Her speeches can sound downright nostalgic to some conservatives — which, they hasten to add, is evidence of the problem.

“Every time I hear her speak, I think she gives the perfect Republican speech for 2015, or what we thought was the perfect speech then,” said Charlie Sykes, a former conservative radio host in Wisconsin turned vocal Trump critic.

“That worldview just doesn’t resonate anymore,” he added. “Republicans are looking for something else.”

Sykes called the transformation in his party “soul-crushing.” Republicans, he said, were turning their back on not just Reagan but a nearly century-old foreign policy that took root after World War II, when the party backed Dwight D. Eisenhower as its nominee in 1952.

“It’s clear that the Republican Party is in the process of rejecting that tradition, most clearly at the presidential level,” he said.

Part of the shift, Republicans say, is a result of an influx of blue-collar voters into the GOP, many of whom take a much more skeptical view of free-trade and open-market policies (those they think have led to the country’s de-industrialization) than their white-collar brethren. Trump has assiduously courted this voting bloc since entering politics, vowing to protect entitlement programs like Social Security and alter the nature of the country’s trade with China.

More than a shift in coalitions, however, one GOP pollster says the party’s preexisting base of voters over the last several decades has been radicalized by the clear-and-present danger it sees from liberal cultural values, which those voters think threatens their individual well-being and America as a whole.

Veteran GOP pollster Wes Anderson said against that backdrop, Haley’s traditional GOP message feels correct but wholly insufficient — comparing her to a financial planner dispensing investment advice to men and women hunkered down while a deadly hurricane rages outside.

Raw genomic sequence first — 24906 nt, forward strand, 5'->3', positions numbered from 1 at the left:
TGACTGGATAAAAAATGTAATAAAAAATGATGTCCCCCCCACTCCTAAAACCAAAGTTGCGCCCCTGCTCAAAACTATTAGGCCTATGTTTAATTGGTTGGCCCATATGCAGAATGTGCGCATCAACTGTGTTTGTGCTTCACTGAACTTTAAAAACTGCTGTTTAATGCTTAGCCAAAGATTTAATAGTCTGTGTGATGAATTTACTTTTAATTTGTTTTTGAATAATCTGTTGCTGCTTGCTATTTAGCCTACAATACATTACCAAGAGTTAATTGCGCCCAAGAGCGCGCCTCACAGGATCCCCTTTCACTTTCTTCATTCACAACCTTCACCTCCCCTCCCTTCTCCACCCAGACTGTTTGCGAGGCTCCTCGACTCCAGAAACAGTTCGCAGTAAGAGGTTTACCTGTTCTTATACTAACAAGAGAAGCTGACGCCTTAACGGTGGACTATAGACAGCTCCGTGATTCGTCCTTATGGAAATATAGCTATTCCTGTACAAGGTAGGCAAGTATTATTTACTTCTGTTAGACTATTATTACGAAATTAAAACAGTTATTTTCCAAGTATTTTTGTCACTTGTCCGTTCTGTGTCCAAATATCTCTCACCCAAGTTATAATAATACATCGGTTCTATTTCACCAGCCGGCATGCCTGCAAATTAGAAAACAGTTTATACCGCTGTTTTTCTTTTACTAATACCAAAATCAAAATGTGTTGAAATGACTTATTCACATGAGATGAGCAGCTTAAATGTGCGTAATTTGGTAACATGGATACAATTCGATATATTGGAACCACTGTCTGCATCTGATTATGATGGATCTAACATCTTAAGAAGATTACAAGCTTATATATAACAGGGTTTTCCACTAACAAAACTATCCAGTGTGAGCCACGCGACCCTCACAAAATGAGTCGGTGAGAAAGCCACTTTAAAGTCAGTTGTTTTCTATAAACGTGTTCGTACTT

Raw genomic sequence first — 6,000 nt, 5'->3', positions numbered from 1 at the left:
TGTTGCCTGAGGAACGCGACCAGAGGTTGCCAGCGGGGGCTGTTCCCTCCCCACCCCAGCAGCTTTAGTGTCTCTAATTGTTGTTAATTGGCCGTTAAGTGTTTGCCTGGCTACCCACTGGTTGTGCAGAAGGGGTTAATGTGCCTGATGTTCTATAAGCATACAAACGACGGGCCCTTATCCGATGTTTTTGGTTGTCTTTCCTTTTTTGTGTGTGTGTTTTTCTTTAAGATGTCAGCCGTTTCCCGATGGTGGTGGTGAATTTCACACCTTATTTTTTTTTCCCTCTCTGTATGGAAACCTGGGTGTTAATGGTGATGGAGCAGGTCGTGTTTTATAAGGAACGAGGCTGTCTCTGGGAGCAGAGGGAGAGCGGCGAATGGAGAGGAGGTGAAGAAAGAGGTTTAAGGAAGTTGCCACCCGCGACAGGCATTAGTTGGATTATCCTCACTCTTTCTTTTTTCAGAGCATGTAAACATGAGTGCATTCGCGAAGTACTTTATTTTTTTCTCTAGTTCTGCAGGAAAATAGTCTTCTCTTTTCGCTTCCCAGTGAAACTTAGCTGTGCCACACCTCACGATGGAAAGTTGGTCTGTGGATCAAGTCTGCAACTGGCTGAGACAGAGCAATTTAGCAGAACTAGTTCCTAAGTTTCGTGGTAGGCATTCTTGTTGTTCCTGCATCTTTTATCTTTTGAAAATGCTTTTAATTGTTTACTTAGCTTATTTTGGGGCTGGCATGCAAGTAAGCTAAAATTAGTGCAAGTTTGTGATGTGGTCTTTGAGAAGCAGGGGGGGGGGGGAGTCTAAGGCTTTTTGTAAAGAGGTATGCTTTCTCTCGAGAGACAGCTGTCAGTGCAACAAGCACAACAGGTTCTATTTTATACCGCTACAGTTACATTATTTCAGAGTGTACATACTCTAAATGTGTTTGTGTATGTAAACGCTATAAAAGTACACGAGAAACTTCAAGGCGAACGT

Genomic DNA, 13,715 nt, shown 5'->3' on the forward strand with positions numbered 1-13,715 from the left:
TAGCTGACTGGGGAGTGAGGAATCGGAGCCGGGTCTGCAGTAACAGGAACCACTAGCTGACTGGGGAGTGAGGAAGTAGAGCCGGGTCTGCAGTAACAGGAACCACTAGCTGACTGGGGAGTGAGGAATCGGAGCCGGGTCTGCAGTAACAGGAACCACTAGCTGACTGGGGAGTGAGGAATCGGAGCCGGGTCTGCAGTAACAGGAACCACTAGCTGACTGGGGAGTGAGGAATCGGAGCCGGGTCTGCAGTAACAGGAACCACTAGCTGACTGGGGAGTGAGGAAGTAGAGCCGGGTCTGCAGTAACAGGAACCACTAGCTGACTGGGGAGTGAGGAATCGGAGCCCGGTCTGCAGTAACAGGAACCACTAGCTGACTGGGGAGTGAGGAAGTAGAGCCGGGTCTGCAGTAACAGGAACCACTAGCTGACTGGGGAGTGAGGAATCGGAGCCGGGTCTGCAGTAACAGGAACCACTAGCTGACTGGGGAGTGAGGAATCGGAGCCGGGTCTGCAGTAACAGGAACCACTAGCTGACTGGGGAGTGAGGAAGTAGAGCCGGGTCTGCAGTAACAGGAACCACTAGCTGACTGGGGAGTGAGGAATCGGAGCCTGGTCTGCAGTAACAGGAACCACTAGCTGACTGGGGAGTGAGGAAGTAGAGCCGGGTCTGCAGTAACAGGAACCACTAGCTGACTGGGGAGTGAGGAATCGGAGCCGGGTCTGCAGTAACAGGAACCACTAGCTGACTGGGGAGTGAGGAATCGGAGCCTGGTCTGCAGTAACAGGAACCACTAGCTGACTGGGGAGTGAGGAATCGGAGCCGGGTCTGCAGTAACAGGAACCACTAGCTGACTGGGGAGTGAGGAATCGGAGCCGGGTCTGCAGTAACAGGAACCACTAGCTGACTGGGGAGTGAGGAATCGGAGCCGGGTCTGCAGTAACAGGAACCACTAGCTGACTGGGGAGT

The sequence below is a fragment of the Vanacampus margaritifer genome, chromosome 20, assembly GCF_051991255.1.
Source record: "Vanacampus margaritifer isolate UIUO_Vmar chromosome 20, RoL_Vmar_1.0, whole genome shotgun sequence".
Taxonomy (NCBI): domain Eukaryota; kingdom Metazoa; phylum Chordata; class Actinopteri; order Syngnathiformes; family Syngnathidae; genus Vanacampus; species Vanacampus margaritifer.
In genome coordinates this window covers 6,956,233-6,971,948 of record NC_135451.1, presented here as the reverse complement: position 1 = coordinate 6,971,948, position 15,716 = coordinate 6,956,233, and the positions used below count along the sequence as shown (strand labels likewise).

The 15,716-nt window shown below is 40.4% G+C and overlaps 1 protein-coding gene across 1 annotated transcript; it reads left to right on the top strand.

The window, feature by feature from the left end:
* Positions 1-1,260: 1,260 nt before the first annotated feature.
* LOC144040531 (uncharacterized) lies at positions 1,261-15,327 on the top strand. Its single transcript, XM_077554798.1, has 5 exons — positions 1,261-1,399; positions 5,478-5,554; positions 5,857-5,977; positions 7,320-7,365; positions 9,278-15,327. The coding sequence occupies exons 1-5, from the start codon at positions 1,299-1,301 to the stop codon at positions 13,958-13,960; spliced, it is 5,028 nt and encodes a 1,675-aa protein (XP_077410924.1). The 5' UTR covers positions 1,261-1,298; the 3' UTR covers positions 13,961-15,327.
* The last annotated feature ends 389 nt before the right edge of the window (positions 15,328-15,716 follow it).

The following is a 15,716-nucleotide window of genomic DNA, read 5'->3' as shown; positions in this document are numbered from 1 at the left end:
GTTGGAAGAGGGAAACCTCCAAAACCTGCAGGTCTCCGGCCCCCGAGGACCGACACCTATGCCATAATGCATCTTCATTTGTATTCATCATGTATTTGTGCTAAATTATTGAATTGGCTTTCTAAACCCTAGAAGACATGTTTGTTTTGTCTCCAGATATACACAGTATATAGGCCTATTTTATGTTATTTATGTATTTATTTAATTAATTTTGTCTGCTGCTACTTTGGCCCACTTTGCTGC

“If you have a time machine, and you plop her down in 1989, it’s a great speech, and it’s something the vast majority of the Republican Party believes in,” Anderson said. “Today, they hear that and say, ‘Oh crap, you don’t get it, you’re blind.’”

The pollster added that in the focus groups of GOP voters he conducts, it’s clear that Republican sentiment, rather than showing signs of snapping back into place, is accelerating further away from the Reagan worldview. If the next wave of GOP presidential candidates wants to win over the base, Anderson said, they should focus less on policies like free-trade agreements than proposing something once regarded as a liberal policy view, like using the full force of government to break up big tech companies.

Republican voters “want to break up Amazon. They want to break up Meta. And they want to break up Google,” he said.

Other leading conservatives, of course, disagree. The GOP’s growing adherence to the “American First” agenda is rooted in its personal affinity for Trump, they argue, and will fade the moment he no longer dominates party life.

“At some point, Trump will no longer be the nominee, and it remains a very wide open question how these policy debates and ideological debates play out in a world where no one has Trump’s connection and charisma to the base that drives the conversation,” said Avik Roy, president of the Foundation for Research on Equal Opportunity, which advocates for free-market principles.

To Roy, the failure of both DeSantis and Ramaswamy to find sustained success in the GOP primary was proof that non-Trump Republicans who embrace the former president’s agenda will struggle to find traction with most GOP voters. And while he concedes that some of the party’s views have changed in recent years, external events — like a financial shock tied to the country’s burgeoning debt — could re-center traditional conservative views within the party.

It could even help Haley vault to a more advantageous position in a hypothetical future presidential run, including in 2028.

“She could say, ‘Hey I was talking about the debt before it was cool, and now look where we are, so you need me to lead you to solutions,’” Roy said.

Sykes, the former conservative radio host, said determining how much was based on Trump, and how much was based on a deep-seated change in GOP orthodoxy, was hard to tell.

“People are going to be studying this for a very, very long time,” he said.

Alex Roarty is a reporter at NOTUS.